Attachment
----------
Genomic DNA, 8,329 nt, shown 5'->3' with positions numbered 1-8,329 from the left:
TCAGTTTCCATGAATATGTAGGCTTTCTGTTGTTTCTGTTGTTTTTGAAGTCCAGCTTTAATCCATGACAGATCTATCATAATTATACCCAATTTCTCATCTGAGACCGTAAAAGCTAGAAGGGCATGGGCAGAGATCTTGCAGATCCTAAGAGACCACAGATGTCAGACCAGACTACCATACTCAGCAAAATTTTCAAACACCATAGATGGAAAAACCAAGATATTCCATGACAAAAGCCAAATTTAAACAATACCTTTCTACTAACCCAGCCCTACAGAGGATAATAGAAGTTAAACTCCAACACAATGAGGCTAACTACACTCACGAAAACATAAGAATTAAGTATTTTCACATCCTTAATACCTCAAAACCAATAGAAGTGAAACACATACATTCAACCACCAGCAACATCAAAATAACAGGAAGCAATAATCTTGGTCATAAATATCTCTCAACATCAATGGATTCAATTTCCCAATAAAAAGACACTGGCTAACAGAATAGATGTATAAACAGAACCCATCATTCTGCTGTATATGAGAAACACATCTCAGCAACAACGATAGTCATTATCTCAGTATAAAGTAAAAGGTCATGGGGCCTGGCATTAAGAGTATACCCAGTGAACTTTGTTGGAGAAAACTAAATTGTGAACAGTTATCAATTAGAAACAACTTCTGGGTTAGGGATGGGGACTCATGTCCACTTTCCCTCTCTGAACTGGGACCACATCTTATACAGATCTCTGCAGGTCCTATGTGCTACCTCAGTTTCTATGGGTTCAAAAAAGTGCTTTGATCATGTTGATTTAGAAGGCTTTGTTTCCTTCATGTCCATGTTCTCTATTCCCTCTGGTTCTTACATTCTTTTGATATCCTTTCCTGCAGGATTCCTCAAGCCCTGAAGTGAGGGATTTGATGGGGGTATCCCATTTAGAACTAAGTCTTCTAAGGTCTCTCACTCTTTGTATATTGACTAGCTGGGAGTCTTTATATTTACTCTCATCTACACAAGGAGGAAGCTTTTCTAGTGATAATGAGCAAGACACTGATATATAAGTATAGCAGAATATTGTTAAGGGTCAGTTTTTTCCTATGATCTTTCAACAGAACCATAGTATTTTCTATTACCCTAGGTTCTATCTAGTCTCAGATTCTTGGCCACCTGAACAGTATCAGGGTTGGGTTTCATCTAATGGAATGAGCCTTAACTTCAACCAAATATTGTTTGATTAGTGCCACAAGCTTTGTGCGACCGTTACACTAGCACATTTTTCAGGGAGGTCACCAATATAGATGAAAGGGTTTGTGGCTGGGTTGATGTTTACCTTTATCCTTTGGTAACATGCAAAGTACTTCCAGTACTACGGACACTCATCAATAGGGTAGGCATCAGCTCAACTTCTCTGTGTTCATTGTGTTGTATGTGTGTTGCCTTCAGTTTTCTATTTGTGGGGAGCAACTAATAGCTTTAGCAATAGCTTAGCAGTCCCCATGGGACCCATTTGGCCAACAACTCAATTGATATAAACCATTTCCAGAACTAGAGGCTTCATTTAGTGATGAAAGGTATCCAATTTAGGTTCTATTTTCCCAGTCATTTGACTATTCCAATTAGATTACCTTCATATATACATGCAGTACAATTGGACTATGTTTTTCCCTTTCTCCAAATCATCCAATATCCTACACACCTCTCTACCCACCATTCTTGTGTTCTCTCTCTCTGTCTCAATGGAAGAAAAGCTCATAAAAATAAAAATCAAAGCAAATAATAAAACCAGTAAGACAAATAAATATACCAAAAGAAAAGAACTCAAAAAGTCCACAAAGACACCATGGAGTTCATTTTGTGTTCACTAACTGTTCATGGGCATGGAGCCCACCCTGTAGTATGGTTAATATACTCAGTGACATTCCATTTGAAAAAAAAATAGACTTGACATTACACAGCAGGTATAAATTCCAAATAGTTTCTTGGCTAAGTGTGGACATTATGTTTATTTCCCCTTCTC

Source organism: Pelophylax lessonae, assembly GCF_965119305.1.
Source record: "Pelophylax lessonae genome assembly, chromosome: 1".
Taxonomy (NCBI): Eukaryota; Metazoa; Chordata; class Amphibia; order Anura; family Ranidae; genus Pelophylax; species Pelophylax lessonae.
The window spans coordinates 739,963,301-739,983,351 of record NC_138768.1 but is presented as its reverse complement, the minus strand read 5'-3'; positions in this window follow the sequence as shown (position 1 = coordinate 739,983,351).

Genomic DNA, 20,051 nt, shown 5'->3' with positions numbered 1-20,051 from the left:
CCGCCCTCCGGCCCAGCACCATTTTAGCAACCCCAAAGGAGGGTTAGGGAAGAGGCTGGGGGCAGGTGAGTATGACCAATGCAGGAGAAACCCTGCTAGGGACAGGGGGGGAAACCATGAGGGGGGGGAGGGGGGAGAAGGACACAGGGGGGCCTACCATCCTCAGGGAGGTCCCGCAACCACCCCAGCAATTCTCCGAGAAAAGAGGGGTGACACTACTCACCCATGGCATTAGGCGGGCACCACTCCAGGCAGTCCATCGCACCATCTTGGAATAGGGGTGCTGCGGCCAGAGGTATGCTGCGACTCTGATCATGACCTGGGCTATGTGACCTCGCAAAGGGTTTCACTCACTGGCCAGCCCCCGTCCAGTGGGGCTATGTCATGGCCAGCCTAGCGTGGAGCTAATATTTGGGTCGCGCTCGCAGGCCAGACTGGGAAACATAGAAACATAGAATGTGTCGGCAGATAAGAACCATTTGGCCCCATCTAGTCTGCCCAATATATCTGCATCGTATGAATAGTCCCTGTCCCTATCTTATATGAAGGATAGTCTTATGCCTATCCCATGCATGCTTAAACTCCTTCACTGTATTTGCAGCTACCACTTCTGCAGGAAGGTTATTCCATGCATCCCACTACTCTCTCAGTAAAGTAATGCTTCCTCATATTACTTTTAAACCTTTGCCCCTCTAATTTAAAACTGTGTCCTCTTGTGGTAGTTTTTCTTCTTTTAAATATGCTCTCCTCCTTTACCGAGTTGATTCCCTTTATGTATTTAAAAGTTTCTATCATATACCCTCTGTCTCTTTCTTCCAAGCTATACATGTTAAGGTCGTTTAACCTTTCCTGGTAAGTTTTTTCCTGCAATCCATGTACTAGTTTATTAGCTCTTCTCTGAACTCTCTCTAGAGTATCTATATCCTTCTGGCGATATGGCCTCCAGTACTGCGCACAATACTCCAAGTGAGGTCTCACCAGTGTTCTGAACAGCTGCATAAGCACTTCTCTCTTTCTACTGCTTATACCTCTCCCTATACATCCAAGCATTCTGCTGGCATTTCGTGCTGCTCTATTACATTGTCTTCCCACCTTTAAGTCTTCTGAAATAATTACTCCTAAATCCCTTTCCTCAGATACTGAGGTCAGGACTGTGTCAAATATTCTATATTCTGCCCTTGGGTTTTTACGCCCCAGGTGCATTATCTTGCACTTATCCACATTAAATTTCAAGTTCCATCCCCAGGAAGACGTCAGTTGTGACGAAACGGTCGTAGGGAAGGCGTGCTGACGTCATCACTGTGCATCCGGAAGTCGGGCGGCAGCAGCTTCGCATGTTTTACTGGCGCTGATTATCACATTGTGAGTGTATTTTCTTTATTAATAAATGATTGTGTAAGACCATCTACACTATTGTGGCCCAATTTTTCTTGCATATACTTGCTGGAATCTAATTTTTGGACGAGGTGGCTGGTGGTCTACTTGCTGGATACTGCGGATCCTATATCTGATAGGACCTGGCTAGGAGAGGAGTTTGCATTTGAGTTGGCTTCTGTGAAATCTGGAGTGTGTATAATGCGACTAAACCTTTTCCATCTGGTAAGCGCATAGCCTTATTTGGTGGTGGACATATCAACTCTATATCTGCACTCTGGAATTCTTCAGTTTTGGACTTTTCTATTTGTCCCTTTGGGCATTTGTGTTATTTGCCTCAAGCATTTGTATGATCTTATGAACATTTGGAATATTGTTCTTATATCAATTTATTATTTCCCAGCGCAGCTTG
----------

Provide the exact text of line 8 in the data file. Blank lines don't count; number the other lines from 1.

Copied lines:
CCGCCCTCCGGCCCAGCACCATTTTAGCAACCCCAAAGGAGGGTTAGGGAAGAGGCTGGGGGCAGGTGAGTATGACCAATGCAGGAGAAACCCTGCTAGGGACAGGGGGGGAAACCATGAGGGGGGGGAGGGGGGAGAAGGACACAGGGGGGCCTACCATCCTCAGGGAGGTCCCGCAACCACCCCAGCAATTCTCCGAGAAAAGAGGGGTGACACTACTCACCCATGGCATTAGGCGGGCACCACTCCAGGCAGTCCATCGCACCATCTTGGAATAGGGGTGCTGCGGCCAGAGGTATGCTGCGACTCTGATCATGACCTGGGCTATGTGACCTCGCAAAGGGTTTCACTCACTGGCCAGCCCCCGTCCAGTGGGGCTATGTCATGGCCAGCCTAGCGTGGAGCTAATATTTGGGTCGCGCTCGCAGGCCAGACTGGGAAACATAGAAACATAGAATGTGTCGGCAGATAAGAACCATTTGGCCCCATCTAGTCTGCCCAATATATCTGCATCGTATGAATAGTCCCTGTCCCTATCTTATATGAAGGATAGTCTTATGCCTATCCCATGCATGCTTAAACTCCTTCACTGTATTTGCAGCTACCACTTCTGCAGGAAGGTTATTCCATGCATCCCACTACTCTCTCAGTAAAGTAATGCTTCCTCATATTACTTTTAAACCTTTGCCCCTCTAATTTAAAACTGTGTCCTCTTGTGGTAGTTTTTCTTCTTTTAAATATGCTCTCCTCCTTTACCGAGTTGATTCCCTTTATGTATTTAAAAGTTTCTATCATATACCCTCTGTCTCTTTCTTCCAAGCTATACATGTTAAGGTCGTTTAACCTTTCCTGGTAAGTTTTTTCCTGCAATCCATGTACTAGTTTATTAGCTCTTCTCTGAACTCTCTCTAGAGTATCTATATCCTTCTGGCGATATGGCCTCCAGTACTGCGCACAATACTCCAAGTGAGGTCTCACCAGTGTTCTGAACAGCTGCATAAGCACTTCTCTCTTTCTACTGCTTATACCTCTCCCTATACATCCAAGCATTCTGCTGGCATTTCGTGCTGCTCTATTACATTGTCTTCCCACCTTTAAGTCTTCTGAAATAATTACTCCTAAATCCCTTTCCTCAGATACTGAGGTCAGGACTGTGTCAAATATTCTATATTCTGCCCTTGGGTTTTTACGCCCCAGGTGCATTATCTTGCACTTATCCACATTAAATTTCAAGTTCCATCCCCAGGAAGACGTCAGTTGTGACGAAACGGTCGTAGGGAAGGCGTGCTGACGTCATCACTGTGCATCCGGAAGTCGGGCGGCAGCAGCTTCGCATGTTTTACTGGCGCTGATTATCACATTGTGAGTGTATTTTCTTTATTAATAAATGATTGTGTAAGACCATCTACACTATTGTGGCCCAATTTTTCTTGCATATACTTGCTGGAATCTAATTTTTGGACGAGGTGGCTGGTGGTCTACTTGCTGGATACTGCGGATCCTATATCTGATAGGACCTGGCTAGGAGAGGAGTTTGCATTTGAGTTGGCTTCTGTGAAATCTGGAGTGTGTATAATGCGACTAAACCTTTTCCATCTGGTAAGCGCATAGCCTTATTTGGTGGTGGACATATCAACTCTATATCTGCACTCTGGAATTCTTCAGTTTTGGACTTTTCTATTTGTCCCTTTGGGCATTTGTGTTATTTGCCTCAAGCATTTGTATGATCTTATGAACATTTGGAATATTGTTCTTATATCAATTTATTATTTCCCAGCGCAGCTTG